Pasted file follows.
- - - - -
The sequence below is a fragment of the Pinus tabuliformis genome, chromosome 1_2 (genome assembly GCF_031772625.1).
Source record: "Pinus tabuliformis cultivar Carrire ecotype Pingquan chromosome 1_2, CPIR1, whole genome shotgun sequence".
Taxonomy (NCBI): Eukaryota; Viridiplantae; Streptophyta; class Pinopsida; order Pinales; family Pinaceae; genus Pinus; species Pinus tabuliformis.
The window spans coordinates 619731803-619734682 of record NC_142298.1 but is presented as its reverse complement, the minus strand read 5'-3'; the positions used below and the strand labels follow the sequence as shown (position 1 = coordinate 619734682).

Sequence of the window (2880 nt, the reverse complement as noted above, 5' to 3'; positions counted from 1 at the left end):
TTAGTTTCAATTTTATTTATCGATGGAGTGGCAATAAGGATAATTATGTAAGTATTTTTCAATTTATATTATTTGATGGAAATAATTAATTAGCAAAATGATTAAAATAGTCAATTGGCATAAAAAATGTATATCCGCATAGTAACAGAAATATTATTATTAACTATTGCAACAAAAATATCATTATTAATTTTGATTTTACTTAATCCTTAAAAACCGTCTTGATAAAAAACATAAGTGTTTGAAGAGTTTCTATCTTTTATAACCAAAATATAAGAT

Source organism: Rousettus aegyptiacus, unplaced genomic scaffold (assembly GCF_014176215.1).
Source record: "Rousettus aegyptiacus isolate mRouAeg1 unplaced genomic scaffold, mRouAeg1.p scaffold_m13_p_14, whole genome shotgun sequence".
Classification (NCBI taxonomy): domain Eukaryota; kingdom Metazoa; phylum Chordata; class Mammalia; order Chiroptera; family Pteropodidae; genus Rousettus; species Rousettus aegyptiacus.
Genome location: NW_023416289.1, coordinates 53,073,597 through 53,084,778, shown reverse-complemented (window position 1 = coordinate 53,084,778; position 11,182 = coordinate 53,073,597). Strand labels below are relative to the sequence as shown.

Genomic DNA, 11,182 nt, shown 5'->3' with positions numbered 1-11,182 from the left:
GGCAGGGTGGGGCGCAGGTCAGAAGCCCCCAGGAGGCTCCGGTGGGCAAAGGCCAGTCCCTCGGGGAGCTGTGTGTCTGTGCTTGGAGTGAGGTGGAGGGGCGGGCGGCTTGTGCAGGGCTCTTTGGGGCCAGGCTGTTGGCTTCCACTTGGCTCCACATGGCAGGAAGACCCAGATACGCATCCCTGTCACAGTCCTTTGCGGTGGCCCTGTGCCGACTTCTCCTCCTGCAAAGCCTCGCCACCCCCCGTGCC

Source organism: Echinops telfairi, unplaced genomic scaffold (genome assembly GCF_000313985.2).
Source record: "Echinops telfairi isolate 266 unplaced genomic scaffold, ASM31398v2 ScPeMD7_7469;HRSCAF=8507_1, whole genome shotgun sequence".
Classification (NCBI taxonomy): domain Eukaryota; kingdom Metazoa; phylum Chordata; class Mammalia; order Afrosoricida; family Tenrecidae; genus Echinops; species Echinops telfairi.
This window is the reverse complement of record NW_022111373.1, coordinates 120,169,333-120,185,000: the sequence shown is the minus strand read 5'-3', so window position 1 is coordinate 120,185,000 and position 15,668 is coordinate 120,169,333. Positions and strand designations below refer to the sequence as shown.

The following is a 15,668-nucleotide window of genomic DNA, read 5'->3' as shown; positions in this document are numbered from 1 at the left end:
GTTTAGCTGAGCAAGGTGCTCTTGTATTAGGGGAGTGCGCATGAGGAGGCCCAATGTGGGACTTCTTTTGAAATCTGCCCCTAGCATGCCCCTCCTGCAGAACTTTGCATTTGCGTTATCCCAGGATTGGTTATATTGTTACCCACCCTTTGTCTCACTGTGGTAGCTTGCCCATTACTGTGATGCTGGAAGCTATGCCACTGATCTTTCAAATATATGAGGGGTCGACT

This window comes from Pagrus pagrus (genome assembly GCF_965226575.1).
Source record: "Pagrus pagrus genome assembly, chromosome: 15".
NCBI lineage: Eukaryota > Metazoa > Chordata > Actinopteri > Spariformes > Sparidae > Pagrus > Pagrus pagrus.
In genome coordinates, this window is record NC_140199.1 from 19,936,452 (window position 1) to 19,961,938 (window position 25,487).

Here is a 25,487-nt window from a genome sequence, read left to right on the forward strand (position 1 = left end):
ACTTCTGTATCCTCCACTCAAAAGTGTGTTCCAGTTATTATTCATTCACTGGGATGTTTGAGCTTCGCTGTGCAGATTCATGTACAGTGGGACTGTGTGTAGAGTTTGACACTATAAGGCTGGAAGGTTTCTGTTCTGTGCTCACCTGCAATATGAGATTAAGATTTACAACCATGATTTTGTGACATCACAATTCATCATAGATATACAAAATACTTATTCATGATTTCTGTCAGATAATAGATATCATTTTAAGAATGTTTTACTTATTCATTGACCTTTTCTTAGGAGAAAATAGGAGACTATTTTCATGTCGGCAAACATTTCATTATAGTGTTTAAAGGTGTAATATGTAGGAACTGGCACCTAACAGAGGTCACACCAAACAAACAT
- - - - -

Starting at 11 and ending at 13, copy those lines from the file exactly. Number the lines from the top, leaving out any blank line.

Genomic DNA, 11,182 nt, shown 5'->3' with positions numbered 1-11,182 from the left:
GGCAGGGTGGGGCGCAGGTCAGAAGCCCCCAGGAGGCTCCGGTGGGCAAAGGCCAGTCCCTCGGGGAGCTGTGTGTCTGTGCTTGGAGTGAGGTGGAGGGGCGGGCGGCTTGTGCAGGGCTCTTTGGGGCCAGGCTGTTGGCTTCCACTTGGCTCCACATGGCAGGAAGACCCAGATACGCATCCCTGTCACAGTCCTTTGCGGTGGCCCTGTGCCGACTTCTCCTCCTGCAAAGCCTCGCCACCCCCCGTGCC

Source organism: Echinops telfairi, unplaced genomic scaffold (genome assembly GCF_000313985.2).